The airport has been closed because of veiled Serb threats to shoot at planes after a NATO airstrike on a Serb tank Sept. 22. U.N. commanders requested the strike after Serb attacks on French peacekeepers.
Spokesman Kris Janowski of the U.N. High Commissioner for Refugees agency said officials of countries participating in the airlift were meeting to decide whether conditions were safe enough to resume flights.
Serbs and Bosnian government forces did manage to make one of their largest prisoner swaps of the war earlier Thursday.
After a nearly 10-hour delay, the exchange began at dawn at Sarajevo's Brotherhood and Unity Bridge. The exchange was carried out in a series of shuttles across the bridge in U.N. vehicles.
U.N. spokeswoman Claire Grimes said 295 prisoners were exchanged. Bosnian Serbs released 166 people, and the Muslim-led government released 129.
The exchange almost collapsed again when Serbs sent about 120 Muslims across the bridge Wednesday afternoon after forcing them from their homes in the Rogatica area east of Sarajevo.
Bosnian Serbs are trying to expel all non-Serbs from the 70 percent of Bosnia they control. Thousands of Muslims have been expelled from Serb-held areas in northern and central Bosnia in recent weeks.
U.N. Withdraws Mutilation Charge In Bosnia (excerpts)
By Kurt Schork
Sarajevo, Oct 7 (Reuter) - The U.N. on Friday withdrew allegations Bosnian government troops mutilated and executed Serbs in an attack west of Sarajevo on Thursday and said the victims appeared to have been killed in battle.
``With the benefit of having now had some time to look at how this attack developed I would say it was an aggressive military attack on a command post,'' Lieutenant Colonel Tim Spicer, a U.N. spokesman, told reporters.
``What took place was an attack that was pressed home vigorously and was successful and in my opinion mutilation did not take place.''
Among the dead were four sentries found with their throats slit. Spicer acknowledged that killing sentries in such a manner would not be unusual.
``In commando-style operations it would not be unusual to kill sentries silently,'' he said. ``The killing of sentries quietly is not without precedent.''
Colonel Pierre Doucros, who visited the scene on Thursday, said: ``Some of them have been executed. They had been shot in the head. Others have been killed as defending their positions.''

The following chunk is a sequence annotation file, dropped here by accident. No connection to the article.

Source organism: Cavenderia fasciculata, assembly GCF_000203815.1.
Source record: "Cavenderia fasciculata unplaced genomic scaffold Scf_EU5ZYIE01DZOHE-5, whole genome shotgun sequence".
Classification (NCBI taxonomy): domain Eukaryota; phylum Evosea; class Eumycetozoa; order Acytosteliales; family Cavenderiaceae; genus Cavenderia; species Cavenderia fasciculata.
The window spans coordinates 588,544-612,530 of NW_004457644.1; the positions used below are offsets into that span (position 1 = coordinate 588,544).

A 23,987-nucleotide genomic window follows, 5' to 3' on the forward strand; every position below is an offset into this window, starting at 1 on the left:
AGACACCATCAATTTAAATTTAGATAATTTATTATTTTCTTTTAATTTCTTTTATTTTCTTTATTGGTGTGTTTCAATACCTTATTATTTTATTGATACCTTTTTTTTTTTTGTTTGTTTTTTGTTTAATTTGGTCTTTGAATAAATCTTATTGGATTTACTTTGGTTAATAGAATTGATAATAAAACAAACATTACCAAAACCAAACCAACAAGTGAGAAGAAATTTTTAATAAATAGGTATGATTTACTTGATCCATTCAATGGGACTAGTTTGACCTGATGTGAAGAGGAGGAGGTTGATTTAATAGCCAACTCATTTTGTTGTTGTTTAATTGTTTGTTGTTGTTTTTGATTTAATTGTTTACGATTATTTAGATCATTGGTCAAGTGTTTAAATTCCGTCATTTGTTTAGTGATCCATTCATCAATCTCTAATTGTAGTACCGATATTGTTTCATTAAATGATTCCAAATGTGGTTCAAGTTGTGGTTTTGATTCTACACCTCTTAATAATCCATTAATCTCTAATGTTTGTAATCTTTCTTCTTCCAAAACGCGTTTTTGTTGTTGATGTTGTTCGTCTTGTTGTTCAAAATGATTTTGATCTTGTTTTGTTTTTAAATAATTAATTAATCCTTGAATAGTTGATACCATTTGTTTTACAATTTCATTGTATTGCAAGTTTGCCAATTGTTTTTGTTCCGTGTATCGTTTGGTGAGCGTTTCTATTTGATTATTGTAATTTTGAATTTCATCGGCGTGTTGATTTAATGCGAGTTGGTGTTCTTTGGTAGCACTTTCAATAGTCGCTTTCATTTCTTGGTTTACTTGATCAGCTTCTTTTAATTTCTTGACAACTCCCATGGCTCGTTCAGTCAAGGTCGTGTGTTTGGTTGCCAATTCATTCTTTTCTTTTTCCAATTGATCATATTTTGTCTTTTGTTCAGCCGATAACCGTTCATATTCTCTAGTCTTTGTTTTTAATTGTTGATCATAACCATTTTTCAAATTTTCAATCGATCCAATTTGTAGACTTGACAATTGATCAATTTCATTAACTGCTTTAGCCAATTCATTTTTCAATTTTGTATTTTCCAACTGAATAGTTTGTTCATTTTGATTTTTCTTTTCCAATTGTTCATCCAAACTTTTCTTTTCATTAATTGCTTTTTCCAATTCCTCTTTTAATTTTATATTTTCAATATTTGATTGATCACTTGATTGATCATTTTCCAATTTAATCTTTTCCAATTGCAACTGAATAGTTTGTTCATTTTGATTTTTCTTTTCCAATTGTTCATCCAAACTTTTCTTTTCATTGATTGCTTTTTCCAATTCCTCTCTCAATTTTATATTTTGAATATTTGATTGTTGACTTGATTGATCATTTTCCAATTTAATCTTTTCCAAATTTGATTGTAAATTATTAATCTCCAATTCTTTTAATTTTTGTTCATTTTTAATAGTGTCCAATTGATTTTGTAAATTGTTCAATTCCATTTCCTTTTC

But Colonel Spicer said there was no evidence to support the term
``I think the term execution is probably wrong,'' he added. ``There was no indication of people being tied up and shot. All the indications are that they were shot during the course of the battle.''
U.N.-Bosnian relations sour after attack on Serbs
By Kurt Schork
SARAJEVO, Bosnia-Herzegovina (Reuter) - U.N.-Muslim relations soured Saturday following a Muslim commando raid in which 20 Serb soldiers and women nurses were killed prompting Serb threats of revenge.
Bosnian President Alija Izetbegovic demanded a public apology from U.N. officials after they withdrew an allegation that some of the Serbs were executed and their corpses mutilated in a surprise attack Thursday morning.
He accused U.N. special envoy Yasushi Akashi of slandering his troops after a U.N. spokesman admitted that an investigation showed the 20 "died in the course of battle."
A spokesman for Akashi said he was unlikely to comply because the circumstances of the attack by Bosnia's Muslim-led government army "don't warrant any sort of apology."
Hours later, U.N. officials discovered bullet holes in two U.N. planes that had taken off from Sarajevo to resume a much-needed airlift to the encircled Bosnian capital.
They said it was not yet clear whether the bullet holes were new or old, but the U.N. airlift appeared to be in jeopardy again.
"Obviously we take this very seriously and we are investigating. If it is determined that the shooting occurred today it will probably have an adverse affect on the flights tomorrow," U.N. spokesman Paul Risley told Reuters.
The Bosnian government attack on a Serb command post upset the United Nations Peacekeeping Force (UNPROFOR) because it was launched from the Mount Igman area of the demilitarized zone which the Serbs surrendered to the U.N. last year.
The area, including nearby Mount Bjelasnica, under a treaty signed on Aug. 14, 1993, was supposed to be free from any military presence except for UNPROFOR.
The attack prompted French troops to fire warning shots and evict 550 men of the Bosnian army from the snowswept slopes of Igman during the night and blow up their bunkers and trenches.
A senior U.N. officer told Reuters that Akashi made clear to the Bosnian government that he would order NATO air strikes against its forces if they refused to withdraw.
UNPROFOR spokesman Tim Spicer said: "The point of issue here as far as UNPROFOR is concerned is the violation of the DMZ .. The tactics employed and the specific attack are not really our concern. That is a matter for the warring parties."
The commander of the U.N. patrol which found the bodies of the 20 Serbs had said that some of them had been mutilated and some had been executed.